|Blindfold Chess is a way to play chess, whereby play is conducted without the players having sight of the positions of the pieces.|
Blindfold chess was first played quite early on in the history of chess, with perhaps the first game being played by Sa´id bin Jubair (665-714) in the Middle East. In Europe, playing chess blindfold became popular as a means of handicapping a chess master when facing a weaker opponent, or of simply displaying one´s superior abilities. The great French player Philidor was able to play up to three blindfold games simultaneously with great success, having taught himself to visualize the board while in bed at night when he had trouble sleeping. In 1858, the legendary Paul Morphy held a simultaneous blindfold exhibition against the eight strongest players in Paris with the stunning result of 6 wins and 2 draws.
As time went by the records for Blindfold exhibitions increased. In 1900 Pillsbury played 20 games simultaneously in Philadelphia; not long after having attempted the unusual feat of playing fifteen chess and fifteen checkers games simultaneously (the record for Blindold checkers being 28 simultaneous games). The Czechoslovakian player Richard Réti and Russian World Champion Alexander Alekhine were the next to significantly further the record, with Alekhine playing 28 players in February of 1925 with the impressive result of 22 wins, 3 draws and 3 losses. In the same year, Réti bettered this record by playing 29 players simultaneously in Sao Paulo and amusingly commented on his poor memory after leaving his briefcase behind after the event.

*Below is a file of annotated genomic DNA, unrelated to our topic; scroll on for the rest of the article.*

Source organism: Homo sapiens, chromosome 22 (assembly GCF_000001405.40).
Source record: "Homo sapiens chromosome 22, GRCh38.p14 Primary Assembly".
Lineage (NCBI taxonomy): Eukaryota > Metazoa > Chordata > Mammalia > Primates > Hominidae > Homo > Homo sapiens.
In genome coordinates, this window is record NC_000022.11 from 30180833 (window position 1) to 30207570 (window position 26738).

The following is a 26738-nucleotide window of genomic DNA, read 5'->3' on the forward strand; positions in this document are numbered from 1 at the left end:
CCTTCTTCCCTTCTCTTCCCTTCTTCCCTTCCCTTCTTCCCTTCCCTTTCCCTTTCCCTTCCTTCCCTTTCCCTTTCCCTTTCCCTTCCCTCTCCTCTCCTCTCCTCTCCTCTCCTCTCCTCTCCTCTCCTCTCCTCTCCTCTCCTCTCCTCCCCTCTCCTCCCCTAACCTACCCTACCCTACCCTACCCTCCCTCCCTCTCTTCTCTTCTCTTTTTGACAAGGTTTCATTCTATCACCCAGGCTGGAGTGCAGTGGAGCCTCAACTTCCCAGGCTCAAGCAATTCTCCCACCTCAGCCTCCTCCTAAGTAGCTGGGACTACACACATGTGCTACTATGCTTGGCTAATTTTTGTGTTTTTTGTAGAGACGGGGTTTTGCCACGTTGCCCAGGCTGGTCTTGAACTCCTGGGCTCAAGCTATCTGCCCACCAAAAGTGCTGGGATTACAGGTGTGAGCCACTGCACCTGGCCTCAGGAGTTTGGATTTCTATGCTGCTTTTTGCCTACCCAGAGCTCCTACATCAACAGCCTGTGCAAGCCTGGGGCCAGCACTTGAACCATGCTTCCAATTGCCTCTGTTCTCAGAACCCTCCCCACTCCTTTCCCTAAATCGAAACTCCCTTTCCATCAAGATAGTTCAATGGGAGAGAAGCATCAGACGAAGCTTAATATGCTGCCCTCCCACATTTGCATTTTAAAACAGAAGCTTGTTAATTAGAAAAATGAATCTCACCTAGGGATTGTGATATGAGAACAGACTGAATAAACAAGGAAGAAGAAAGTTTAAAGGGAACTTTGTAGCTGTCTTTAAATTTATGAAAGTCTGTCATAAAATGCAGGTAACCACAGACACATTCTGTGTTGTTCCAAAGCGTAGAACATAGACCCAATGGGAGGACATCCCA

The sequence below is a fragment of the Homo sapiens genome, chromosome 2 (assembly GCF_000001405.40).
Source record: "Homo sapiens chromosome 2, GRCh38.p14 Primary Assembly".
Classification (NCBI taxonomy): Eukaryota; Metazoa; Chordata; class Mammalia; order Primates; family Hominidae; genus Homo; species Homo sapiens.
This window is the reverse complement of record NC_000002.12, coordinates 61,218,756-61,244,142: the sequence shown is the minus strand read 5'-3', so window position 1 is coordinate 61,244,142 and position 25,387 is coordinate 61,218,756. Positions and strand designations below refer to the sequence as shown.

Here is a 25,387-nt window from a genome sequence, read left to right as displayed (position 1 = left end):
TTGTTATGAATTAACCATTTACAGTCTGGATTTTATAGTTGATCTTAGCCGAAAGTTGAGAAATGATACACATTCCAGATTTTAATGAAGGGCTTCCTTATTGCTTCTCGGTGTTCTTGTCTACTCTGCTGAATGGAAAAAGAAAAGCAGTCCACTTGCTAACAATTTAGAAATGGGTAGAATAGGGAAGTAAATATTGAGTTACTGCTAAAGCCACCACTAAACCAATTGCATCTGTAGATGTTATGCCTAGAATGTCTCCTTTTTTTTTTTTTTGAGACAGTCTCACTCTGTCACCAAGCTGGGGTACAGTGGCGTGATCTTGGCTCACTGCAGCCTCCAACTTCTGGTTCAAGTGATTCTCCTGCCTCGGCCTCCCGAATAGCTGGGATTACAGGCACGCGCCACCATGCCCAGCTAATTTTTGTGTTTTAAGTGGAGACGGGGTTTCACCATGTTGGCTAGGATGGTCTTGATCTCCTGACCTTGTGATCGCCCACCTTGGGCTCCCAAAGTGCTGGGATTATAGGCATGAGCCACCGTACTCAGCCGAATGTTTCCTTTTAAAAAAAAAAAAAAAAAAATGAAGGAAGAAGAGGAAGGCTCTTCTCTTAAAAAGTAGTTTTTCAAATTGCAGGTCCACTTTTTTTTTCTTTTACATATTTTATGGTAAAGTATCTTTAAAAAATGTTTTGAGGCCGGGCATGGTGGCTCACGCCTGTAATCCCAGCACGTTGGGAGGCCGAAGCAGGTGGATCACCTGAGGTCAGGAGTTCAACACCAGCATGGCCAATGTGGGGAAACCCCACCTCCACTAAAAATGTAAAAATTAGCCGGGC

While blindfold chess has been recommended in moderation by many sources as a method of increasing one´s playing strength, simultaneous blindfold exhibitions were officially banned in 1930 in the USSR as they were deemed to be a health hazard. This regulation somewhat slowed progression of the record, however in 1939 a number of the top chess players were stranded in Argentina when World War II broke out during the chess olympiad. One such player was the Polish master Miguel Najdorf and in 1943 he set a new simultaneous blindfold record of 40 opponents in an effort to gain sufficient publicity to communicate to his family that he was still alive. Evidently possessing quite a skill for this form of the game, he increased this record to 45 opponents in Sao Paolo in 1947, with the result of 39 wins, 4 draws and 2 losses. Today this feat is considered the most impressive in the history of simultaneous blindfold games. The last increase in the record was achieved by the Hungarian Janos Flesch in Budapest in 1960, playing 52 opponents and winning 31 games, with 3 draws and 18 losses. However, this record attempt has been somewhat sullied by the fact that Flesch was permitted to verbally recount the scores of the games in progress. One other notable blindfold record was set in 1960 by the blindfold specialist George Koltanowski in San Francisco, when he played 56 consecutive blindfold games at a rate of 10 seconds a move. The exhibition lasted 9 hours with the result of 50 wins and 6 losses. Koltanowski´s specialty was conducting a Blindfold Knight%27s Tour on boards of up to 192 squares.
Today there are Blindfold Chess Tournaments held throughout the year, with the highest profile event being the Melody Amber Tournament, held in Monte Carlo. This event is partly funded by the billionaire Correspondence Chess Champion Joop van Oosterom and attracts many of the world´s chess elite to compete in unique circumstances. Of the modern day players, Alexander Morozevich and Viswanathan Anand have proven themselves to be particularly strong at Blindfold Chess, winning the 2004 and 2005 Amber Tournaments respectively.